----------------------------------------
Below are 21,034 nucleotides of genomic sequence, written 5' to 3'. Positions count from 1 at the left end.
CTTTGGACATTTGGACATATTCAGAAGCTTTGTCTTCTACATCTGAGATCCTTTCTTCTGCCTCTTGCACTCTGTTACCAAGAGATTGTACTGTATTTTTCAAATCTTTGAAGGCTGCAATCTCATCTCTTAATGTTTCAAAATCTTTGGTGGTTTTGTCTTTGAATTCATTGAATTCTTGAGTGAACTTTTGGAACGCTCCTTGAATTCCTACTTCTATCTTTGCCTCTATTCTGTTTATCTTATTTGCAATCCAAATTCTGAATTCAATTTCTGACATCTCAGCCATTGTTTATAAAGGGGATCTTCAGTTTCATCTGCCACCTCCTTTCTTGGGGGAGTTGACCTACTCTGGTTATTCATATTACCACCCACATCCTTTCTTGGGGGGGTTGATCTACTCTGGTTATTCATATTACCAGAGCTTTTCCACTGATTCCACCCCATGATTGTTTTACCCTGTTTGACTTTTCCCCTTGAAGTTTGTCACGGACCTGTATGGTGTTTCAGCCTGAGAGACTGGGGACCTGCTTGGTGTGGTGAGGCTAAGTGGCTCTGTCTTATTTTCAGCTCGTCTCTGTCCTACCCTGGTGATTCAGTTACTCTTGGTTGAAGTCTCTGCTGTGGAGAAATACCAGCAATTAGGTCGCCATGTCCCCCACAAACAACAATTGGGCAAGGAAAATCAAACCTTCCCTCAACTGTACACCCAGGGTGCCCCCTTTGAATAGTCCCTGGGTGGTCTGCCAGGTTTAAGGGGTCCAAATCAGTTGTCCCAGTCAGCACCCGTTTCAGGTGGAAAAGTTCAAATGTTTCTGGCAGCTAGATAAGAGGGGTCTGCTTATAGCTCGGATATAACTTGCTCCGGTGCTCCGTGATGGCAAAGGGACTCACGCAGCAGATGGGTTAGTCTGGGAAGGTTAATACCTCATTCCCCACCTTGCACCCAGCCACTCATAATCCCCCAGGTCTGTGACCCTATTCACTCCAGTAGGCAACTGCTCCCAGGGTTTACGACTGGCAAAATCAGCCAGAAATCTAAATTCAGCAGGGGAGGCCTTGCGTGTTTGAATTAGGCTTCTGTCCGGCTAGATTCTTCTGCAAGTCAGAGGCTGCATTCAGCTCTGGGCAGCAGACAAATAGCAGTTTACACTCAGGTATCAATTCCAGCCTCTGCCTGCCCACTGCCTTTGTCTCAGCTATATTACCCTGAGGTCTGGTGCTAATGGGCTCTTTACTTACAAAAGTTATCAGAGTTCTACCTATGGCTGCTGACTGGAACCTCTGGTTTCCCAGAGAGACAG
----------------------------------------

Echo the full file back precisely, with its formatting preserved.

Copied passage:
Below are 21,034 nucleotides of genomic sequence, written 5' to 3'. Positions count from 1 at the left end.
CTTTGGACATTTGGACATATTCAGAAGCTTTGTCTTCTACATCTGAGATCCTTTCTTCTGCCTCTTGCACTCTGTTACCAAGAGATTGTACTGTATTTTTCAAATCTTTGAAGGCTGCAATCTCATCTCTTAATGTTTCAAAATCTTTGGTGGTTTTGTCTTTGAATTCATTGAATTCTTGAGTGAACTTTTGGAACGCTCCTTGAATTCCTACTTCTATCTTTGCCTCTATTCTGTTTATCTTATTTGCAATCCAAATTCTGAATTCAATTTCTGACATCTCAGCCATTGTTTATAAAGGGGATCTTCAGTTTCATCTGCCACCTCCTTTCTTGGGGGAGTTGACCTACTCTGGTTATTCATATTACCACCCACATCCTTTCTTGGGGGGGTTGATCTACTCTGGTTATTCATATTACCAGAGCTTTTCCACTGATTCCACCCCATGATTGTTTTACCCTGTTTGACTTTTCCCCTTGAAGTTTGTCACGGACCTGTATGGTGTTTCAGCCTGAGAGACTGGGGACCTGCTTGGTGTGGTGAGGCTAAGTGGCTCTGTCTTATTTTCAGCTCGTCTCTGTCCTACCCTGGTGATTCAGTTACTCTTGGTTGAAGTCTCTGCTGTGGAGAAATACCAGCAATTAGGTCGCCATGTCCCCCACAAACAACAATTGGGCAAGGAAAATCAAACCTTCCCTCAACTGTACACCCAGGGTGCCCCCTTTGAATAGTCCCTGGGTGGTCTGCCAGGTTTAAGGGGTCCAAATCAGTTGTCCCAGTCAGCACCCGTTTCAGGTGGAAAAGTTCAAATGTTTCTGGCAGCTAGATAAGAGGGGTCTGCTTATAGCTCGGATATAACTTGCTCCGGTGCTCCGTGATGGCAAAGGGACTCACGCAGCAGATGGGTTAGTCTGGGAAGGTTAATACCTCATTCCCCACCTTGCACCCAGCCACTCATAATCCCCCAGGTCTGTGACCCTATTCACTCCAGTAGGCAACTGCTCCCAGGGTTTACGACTGGCAAAATCAGCCAGAAATCTAAATTCAGCAGGGGAGGCCTTGCGTGTTTGAATTAGGCTTCTGTCCGGCTAGATTCTTCTGCAAGTCAGAGGCTGCATTCAGCTCTGGGCAGCAGACAAATAGCAGTTTACACTCAGGTATCAATTCCAGCCTCTGCCTGCCCACTGCCTTTGTCTCAGCTATATTACCCTGAGGTCTGGTGCTAATGGGCTCTTTACTTACAAAAGTTATCAGAGTTCTACCTATGGCTGCTGACTGGAACCTCTGGTTTCCCAGAGAGACAG